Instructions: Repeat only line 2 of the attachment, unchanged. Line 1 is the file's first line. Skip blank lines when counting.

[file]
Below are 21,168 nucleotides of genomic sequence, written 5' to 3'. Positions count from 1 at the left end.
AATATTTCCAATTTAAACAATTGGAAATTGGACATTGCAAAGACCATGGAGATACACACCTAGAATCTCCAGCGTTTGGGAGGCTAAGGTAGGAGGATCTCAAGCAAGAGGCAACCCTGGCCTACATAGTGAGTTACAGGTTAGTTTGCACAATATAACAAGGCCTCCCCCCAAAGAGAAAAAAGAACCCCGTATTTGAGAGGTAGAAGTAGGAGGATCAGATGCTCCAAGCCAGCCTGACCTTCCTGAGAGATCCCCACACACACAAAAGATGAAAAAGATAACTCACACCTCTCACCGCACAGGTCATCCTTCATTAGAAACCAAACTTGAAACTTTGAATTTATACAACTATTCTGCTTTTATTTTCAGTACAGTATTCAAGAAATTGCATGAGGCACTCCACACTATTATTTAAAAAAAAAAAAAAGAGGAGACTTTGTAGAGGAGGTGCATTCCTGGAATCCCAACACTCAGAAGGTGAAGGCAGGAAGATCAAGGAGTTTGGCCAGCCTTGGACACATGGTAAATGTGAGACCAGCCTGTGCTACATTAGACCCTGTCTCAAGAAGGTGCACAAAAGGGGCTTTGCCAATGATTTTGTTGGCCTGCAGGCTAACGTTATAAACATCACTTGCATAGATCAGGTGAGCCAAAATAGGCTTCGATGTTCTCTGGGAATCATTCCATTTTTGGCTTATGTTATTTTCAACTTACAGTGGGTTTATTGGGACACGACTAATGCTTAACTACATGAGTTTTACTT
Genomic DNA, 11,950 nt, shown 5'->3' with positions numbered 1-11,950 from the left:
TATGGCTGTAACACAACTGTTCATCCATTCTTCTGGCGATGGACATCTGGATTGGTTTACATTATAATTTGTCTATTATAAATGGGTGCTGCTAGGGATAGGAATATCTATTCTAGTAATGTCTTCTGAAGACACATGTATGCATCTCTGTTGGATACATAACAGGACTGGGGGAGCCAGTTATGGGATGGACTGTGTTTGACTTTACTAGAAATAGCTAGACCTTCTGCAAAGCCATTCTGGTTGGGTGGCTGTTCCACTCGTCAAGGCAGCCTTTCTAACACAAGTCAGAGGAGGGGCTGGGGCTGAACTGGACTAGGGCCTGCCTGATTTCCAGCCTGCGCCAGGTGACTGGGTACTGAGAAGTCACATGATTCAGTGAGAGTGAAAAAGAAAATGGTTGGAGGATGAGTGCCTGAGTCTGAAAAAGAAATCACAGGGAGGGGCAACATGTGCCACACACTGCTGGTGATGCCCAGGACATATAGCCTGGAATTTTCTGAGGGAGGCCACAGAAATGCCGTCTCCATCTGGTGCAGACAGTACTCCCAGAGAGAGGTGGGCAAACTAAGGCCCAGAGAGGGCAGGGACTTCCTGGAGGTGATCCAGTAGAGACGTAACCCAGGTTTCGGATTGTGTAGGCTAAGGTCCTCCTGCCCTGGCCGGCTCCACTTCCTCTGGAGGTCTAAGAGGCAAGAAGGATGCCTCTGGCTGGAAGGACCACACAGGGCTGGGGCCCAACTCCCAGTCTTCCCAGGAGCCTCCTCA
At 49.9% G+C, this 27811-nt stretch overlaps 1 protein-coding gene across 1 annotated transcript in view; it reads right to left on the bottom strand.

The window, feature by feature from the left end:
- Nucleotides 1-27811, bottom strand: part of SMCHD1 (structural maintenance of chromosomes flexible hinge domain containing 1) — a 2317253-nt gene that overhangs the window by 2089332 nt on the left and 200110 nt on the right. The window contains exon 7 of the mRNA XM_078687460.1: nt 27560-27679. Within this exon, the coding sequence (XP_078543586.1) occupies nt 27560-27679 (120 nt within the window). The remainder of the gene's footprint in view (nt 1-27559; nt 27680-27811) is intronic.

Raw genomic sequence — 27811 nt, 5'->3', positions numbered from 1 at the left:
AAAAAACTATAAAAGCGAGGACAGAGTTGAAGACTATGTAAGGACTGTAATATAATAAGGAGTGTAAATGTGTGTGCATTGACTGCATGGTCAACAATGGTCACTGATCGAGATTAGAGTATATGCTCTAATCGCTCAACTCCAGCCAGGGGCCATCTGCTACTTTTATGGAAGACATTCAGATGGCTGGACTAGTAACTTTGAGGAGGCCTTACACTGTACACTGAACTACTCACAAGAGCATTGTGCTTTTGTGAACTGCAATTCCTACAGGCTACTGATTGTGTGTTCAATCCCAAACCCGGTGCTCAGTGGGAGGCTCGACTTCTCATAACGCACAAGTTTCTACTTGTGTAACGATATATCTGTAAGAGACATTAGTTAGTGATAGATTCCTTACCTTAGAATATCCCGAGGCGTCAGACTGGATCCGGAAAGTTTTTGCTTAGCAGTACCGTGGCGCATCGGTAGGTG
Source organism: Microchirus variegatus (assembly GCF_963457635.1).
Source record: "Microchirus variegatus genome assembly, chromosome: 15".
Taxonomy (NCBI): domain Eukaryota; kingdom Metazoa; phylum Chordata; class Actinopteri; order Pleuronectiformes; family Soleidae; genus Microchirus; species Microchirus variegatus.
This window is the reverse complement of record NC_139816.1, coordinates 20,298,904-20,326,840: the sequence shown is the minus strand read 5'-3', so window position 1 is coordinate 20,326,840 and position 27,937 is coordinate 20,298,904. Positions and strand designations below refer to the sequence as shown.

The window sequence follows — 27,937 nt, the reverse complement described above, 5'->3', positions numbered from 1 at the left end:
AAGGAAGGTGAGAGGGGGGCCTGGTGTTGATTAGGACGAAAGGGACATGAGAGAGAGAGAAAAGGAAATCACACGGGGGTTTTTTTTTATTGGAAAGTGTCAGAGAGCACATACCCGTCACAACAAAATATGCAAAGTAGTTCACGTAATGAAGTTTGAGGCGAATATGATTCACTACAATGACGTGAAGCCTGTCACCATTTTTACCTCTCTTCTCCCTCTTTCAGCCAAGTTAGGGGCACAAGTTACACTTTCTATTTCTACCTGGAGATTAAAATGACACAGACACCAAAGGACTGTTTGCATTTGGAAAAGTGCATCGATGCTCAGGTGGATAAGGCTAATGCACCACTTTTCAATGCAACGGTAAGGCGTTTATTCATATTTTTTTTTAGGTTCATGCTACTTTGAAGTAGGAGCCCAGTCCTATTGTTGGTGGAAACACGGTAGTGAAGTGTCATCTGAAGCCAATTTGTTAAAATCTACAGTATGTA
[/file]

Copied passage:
AATATTTCCAATTTAAACAATTGGAAATTGGACATTGCAAAGACCATGGAGATACACACCTAGAATCTCCAGCGTTTGGGAGGCTAAGGTAGGAGGATCTCAAGCAAGAGGCAACCCTGGCCTACATAGTGAGTTACAGGTTAGTTTGCACAATATAACAAGGCCTCCCCCCAAAGAGAAAAAAGAACCCCGTATTTGAGAGGTAGAAGTAGGAGGATCAGATGCTCCAAGCCAGCCTGACCTTCCTGAGAGATCCCCACACACACAAAAGATGAAAAAGATAACTCACACCTCTCACCGCACAGGTCATCCTTCATTAGAAACCAAACTTGAAACTTTGAATTTATACAACTATTCTGCTTTTATTTTCAGTACAGTATTCAAGAAATTGCATGAGGCACTCCACACTATTATTTAAAAAAAAAAAAAAGAGGAGACTTTGTAGAGGAGGTGCATTCCTGGAATCCCAACACTCAGAAGGTGAAGGCAGGAAGATCAAGGAGTTTGGCCAGCCTTGGACACATGGTAAATGTGAGACCAGCCTGTGCTACATTAGACCCTGTCTCAAGAAGGTGCACAAAAGGGGCTTTGCCAATGATTTTGTTGGCCTGCAGGCTAACGTTATAAACATCACTTGCATAGATCAGGTGAGCCAAAATAGGCTTCGATGTTCTCTGGGAATCATTCCATTTTTGGCTTATGTTATTTTCAACTTACAGTGGGTTTATTGGGACACGACTAATGCTTAACTACATGAGTTTTACTT